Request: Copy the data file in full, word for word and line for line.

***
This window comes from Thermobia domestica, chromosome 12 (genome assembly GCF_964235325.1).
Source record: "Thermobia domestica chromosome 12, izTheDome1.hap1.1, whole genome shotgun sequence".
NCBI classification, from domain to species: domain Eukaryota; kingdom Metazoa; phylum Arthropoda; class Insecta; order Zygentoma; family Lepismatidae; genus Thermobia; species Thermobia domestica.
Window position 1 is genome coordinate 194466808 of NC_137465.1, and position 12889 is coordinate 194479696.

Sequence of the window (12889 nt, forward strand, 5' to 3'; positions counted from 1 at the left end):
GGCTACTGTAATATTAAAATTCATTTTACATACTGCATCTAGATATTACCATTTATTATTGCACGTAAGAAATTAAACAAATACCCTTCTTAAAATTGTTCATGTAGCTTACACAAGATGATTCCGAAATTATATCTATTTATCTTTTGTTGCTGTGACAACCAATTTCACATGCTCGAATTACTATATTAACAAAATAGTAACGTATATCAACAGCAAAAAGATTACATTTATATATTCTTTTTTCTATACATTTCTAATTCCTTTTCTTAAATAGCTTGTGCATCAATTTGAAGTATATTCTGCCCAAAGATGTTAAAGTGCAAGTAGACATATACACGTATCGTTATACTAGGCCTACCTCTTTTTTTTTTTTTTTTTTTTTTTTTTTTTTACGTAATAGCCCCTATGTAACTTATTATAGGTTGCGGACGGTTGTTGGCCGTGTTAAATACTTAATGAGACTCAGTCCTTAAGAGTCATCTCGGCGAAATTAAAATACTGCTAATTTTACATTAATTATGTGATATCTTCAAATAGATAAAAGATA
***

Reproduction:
This window comes from Thermobia domestica, chromosome 12 (genome assembly GCF_964235325.1).
Source record: "Thermobia domestica chromosome 12, izTheDome1.hap1.1, whole genome shotgun sequence".
NCBI classification, from domain to species: domain Eukaryota; kingdom Metazoa; phylum Arthropoda; class Insecta; order Zygentoma; family Lepismatidae; genus Thermobia; species Thermobia domestica.
Window position 1 is genome coordinate 194466808 of NC_137465.1, and position 12889 is coordinate 194479696.

Sequence of the window (12889 nt, forward strand, 5' to 3'; positions counted from 1 at the left end):
GGCTACTGTAATATTAAAATTCATTTTACATACTGCATCTAGATATTACCATTTATTATTGCACGTAAGAAATTAAACAAATACCCTTCTTAAAATTGTTCATGTAGCTTACACAAGATGATTCCGAAATTATATCTATTTATCTTTTGTTGCTGTGACAACCAATTTCACATGCTCGAATTACTATATTAACAAAATAGTAACGTATATCAACAGCAAAAAGATTACATTTATATATTCTTTTTTCTATACATTTCTAATTCCTTTTCTTAAATAGCTTGTGCATCAATTTGAAGTATATTCTGCCCAAAGATGTTAAAGTGCAAGTAGACATATACACGTATCGTTATACTAGGCCTACCTCTTTTTTTTTTTTTTTTTTTTTTTTTTTTTTACGTAATAGCCCCTATGTAACTTATTATAGGTTGCGGACGGTTGTTGGCCGTGTTAAATACTTAATGAGACTCAGTCCTTAAGAGTCATCTCGGCGAAATTAAAATACTGCTAATTTTACATTAATTATGTGATATCTTCAAATAGATAAAAGATA